When my family came for a visit, I served them brunch while blowing my e-cig. Their shock made my headaches worthwhile. My sister, a former smoker, quickly realized I was faking. Still, she observed me closely, finally saying, "If you'd been a smoker, it would have developed another side of your personality. The nasty barfly side."
E-cigarette manufacturers like to give the impression that health-monitoring agencies have approved their product. This is not the case. Dr. Jack Henningfield, a professor of psychiatry at Johns Hopkins and a consultant to the World Health Organization on tobacco policy, says WHO calls them an "electronic nicotine delivery system," or ENDS, and unless the manufacturers can prove that their products are safe and effective, WHO is going to want to see an end to ENDS. He says, "It stuns me people would so willingly accept the word of manufacturers from an unregulated industry, claiming their product is safe and pure when they won't tell us what's in it and haven't done the most basic studies."
Dr. Saul Shiffman, an expert on nicotine addiction at the University of Pittsburgh, says the manufacturers are pushing their products as both a way to quit smoking and a way to keep smoking, which is problematic. He echoes Henningfield's safety concerns, "How do you know what chemicals are being dissolved and conveyed? Or that they're not full of bacteria that [are] setting up residence in your lungs? When you buy this, you're becoming the guinea pig." Exactly! (I was somewhat relieved to see the Ruyan Group paid for a New Zealand researcher to test its product, and he found it to be safe.)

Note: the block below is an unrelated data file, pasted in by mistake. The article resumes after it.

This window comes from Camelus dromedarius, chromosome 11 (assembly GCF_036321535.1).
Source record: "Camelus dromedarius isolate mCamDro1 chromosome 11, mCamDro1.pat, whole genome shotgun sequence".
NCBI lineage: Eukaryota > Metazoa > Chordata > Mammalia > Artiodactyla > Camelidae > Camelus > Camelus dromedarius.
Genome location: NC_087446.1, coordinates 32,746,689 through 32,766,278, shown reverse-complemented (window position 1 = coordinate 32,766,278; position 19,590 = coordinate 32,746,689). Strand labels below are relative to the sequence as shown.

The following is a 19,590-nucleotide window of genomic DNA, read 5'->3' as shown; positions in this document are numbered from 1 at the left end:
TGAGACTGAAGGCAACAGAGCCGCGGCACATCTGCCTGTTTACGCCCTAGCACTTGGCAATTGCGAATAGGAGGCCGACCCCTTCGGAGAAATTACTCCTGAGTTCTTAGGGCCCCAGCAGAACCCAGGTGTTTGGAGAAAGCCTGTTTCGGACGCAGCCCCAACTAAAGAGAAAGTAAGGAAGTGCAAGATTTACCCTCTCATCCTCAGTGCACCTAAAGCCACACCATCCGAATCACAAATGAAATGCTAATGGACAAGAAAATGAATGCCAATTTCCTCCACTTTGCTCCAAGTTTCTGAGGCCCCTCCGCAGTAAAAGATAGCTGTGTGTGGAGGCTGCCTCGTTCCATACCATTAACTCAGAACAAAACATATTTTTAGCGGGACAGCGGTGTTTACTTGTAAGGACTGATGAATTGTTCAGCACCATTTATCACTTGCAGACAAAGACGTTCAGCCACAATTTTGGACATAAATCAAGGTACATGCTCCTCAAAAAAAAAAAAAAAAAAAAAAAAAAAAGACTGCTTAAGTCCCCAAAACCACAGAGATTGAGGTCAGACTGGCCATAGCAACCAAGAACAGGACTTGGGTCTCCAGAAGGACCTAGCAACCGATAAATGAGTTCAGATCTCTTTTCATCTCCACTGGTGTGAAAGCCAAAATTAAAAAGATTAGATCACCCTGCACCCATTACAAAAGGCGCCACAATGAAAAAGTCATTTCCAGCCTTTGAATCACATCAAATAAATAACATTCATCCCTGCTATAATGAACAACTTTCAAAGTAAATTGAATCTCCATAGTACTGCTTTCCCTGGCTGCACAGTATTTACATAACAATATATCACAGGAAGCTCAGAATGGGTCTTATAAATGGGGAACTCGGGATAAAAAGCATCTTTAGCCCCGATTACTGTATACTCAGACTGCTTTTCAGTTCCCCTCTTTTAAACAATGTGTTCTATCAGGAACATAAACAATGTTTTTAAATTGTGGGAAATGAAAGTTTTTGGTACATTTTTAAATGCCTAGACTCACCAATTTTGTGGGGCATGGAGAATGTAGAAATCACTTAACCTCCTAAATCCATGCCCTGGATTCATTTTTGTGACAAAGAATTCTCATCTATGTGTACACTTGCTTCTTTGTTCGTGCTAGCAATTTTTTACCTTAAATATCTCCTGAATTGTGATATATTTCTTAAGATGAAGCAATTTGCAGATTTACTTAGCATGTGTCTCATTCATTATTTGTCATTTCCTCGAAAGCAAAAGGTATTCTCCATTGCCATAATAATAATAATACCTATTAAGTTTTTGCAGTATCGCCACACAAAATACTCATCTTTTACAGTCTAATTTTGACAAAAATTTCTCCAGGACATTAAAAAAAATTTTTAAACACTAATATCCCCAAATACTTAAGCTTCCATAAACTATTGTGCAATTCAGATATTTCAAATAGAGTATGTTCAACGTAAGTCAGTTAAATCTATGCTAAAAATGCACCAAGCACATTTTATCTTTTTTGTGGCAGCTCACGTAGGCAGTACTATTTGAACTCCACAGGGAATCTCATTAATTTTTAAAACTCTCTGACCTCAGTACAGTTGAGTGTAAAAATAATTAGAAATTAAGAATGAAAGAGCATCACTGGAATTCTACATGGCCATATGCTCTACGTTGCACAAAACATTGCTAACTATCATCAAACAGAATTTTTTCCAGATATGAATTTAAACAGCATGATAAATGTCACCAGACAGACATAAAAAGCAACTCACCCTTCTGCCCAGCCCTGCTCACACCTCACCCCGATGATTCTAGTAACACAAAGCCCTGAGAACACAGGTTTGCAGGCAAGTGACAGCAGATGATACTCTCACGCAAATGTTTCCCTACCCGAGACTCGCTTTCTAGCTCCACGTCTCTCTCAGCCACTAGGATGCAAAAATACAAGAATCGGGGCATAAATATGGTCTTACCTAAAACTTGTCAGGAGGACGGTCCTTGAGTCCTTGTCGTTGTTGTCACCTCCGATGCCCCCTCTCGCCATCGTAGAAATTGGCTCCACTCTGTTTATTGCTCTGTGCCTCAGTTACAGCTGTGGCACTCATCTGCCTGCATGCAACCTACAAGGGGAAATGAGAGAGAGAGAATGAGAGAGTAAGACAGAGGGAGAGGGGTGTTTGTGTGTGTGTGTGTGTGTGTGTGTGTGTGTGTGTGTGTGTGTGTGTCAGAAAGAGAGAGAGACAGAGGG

Despite my saleswoman's assurances, the Food and Drug Administration has not approved e-cigarettes and considers them a drug-delivery system. Says an FDA spokeswoman, Rita Chappelle, "As such, it's illegal to sell or market them." Sen. Frank Lautenberg, D-N.J., has called for the agency to pull the e-cigs off the market, a request endorsed by, among others, the American Cancer Society, the American Heart Association, and the American Lung Association. I called Smoking Everywhere to ask about its legal situation, but no one ever got back to me.
Considering the various downsides—bad breath, headaches, the FDA says they're illegal—perhaps the e-cigarette is not the answer to our president's surreptitious vice. So, Mr. Obama, when you're at your desk and you get that insatiable craving, do all of us a favor, stay where you are and pop a piece of nicotine gum.